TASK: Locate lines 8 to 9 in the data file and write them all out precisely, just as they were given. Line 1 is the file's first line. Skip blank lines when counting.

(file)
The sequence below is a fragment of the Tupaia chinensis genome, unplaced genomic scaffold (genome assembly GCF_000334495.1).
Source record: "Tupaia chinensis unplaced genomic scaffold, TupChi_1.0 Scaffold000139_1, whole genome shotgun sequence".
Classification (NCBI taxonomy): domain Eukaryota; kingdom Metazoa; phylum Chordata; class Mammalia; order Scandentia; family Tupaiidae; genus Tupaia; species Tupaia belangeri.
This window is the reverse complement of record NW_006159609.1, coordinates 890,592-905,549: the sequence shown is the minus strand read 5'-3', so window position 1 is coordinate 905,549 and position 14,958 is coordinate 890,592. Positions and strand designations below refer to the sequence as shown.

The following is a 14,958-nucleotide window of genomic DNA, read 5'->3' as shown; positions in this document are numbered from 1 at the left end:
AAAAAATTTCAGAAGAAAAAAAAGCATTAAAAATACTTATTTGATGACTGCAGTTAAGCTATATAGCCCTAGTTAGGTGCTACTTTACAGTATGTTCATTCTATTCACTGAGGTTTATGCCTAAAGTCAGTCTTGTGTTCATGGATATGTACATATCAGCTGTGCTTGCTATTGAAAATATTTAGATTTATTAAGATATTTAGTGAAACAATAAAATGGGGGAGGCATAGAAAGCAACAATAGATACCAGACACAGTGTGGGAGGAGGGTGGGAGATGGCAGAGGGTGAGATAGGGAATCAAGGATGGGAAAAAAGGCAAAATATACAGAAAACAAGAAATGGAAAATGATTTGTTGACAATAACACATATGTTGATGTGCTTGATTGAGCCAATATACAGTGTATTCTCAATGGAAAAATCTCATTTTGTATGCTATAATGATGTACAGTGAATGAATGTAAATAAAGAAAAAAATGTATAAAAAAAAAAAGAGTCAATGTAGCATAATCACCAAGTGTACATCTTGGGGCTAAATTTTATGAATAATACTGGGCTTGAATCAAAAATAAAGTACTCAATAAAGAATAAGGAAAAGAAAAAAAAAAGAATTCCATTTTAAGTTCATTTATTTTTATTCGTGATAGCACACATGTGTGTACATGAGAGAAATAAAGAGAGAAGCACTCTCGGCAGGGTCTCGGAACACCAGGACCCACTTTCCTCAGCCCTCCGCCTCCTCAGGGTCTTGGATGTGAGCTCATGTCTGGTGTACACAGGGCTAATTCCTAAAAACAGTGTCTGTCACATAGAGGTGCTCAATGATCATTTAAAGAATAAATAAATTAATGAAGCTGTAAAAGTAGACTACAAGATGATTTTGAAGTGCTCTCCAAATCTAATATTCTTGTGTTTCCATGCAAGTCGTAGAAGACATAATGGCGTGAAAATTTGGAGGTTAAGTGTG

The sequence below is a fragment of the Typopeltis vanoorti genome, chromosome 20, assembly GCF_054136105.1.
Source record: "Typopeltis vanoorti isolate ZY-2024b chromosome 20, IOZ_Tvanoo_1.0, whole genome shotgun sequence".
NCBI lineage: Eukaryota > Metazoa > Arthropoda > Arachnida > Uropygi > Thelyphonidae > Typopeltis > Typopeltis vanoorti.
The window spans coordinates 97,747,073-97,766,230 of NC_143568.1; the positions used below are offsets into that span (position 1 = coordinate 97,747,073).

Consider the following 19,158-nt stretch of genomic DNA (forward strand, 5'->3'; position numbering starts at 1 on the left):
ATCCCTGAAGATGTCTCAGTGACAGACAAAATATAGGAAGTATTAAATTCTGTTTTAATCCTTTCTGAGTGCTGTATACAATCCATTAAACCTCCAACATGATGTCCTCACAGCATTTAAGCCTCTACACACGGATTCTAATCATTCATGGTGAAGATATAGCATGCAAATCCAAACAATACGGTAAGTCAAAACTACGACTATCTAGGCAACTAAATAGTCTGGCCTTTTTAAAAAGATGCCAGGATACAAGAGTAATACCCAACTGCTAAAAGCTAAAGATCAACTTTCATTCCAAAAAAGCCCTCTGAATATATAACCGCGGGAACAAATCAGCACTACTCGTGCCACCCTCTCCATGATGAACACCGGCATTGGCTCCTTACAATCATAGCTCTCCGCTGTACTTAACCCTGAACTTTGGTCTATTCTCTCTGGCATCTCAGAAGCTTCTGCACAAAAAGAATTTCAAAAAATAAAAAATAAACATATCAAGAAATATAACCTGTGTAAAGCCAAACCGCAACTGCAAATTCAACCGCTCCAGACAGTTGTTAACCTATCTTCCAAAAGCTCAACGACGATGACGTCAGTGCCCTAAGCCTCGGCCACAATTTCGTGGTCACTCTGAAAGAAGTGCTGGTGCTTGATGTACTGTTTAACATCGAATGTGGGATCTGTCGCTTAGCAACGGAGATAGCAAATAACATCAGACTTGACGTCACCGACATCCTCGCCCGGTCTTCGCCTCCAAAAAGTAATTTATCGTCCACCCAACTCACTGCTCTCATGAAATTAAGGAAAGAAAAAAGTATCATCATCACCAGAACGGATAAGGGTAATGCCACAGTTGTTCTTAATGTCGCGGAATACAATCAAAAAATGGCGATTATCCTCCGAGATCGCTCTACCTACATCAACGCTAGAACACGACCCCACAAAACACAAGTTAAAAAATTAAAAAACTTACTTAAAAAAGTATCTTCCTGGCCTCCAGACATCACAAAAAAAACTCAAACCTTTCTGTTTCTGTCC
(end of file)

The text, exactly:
Source record: "Typopeltis vanoorti isolate ZY-2024b chromosome 20, IOZ_Tvanoo_1.0, whole genome shotgun sequence".
NCBI lineage: Eukaryota > Metazoa > Arthropoda > Arachnida > Uropygi > Thelyphonidae > Typopeltis > Typopeltis vanoorti.